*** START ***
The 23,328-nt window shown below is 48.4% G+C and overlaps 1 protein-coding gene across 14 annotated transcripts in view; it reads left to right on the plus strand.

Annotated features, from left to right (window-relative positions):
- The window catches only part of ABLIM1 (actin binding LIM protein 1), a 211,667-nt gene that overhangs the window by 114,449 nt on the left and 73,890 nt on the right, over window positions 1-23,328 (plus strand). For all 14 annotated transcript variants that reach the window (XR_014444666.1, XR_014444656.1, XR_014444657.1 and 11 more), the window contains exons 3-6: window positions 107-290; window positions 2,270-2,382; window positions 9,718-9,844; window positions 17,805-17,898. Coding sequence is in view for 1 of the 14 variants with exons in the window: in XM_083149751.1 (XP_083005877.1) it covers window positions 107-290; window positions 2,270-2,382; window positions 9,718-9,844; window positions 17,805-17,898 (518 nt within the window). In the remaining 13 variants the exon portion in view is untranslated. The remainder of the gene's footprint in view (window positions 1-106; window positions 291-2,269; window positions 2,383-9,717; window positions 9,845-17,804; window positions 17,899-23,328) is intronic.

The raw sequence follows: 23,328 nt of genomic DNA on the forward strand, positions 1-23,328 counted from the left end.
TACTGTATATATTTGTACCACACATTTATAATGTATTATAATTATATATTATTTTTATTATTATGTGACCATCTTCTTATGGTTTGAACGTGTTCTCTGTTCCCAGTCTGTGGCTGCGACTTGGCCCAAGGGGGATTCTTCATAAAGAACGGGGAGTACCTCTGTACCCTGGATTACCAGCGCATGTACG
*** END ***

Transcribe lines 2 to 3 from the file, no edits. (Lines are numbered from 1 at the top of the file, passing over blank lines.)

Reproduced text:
Annotated features, from left to right (window-relative positions):
- The window catches only part of ABLIM1 (actin binding LIM protein 1), a 211,667-nt gene that overhangs the window by 114,449 nt on the left and 73,890 nt on the right, over window positions 1-23,328 (plus strand). For all 14 annotated transcript variants that reach the window (XR_014444666.1, XR_014444656.1, XR_014444657.1 and 11 more), the window contains exons 3-6: window positions 107-290; window positions 2,270-2,382; window positions 9,718-9,844; window positions 17,805-17,898. Coding sequence is in view for 1 of the 14 variants with exons in the window: in XM_083149751.1 (XP_083005877.1) it covers window positions 107-290; window positions 2,270-2,382; window positions 9,718-9,844; window positions 17,805-17,898 (518 nt within the window). In the remaining 13 variants the exon portion in view is untranslated. The remainder of the gene's footprint in view (window positions 1-106; window positions 291-2,269; window positions 2,383-9,717; window positions 9,845-17,804; window positions 17,899-23,328) is intronic.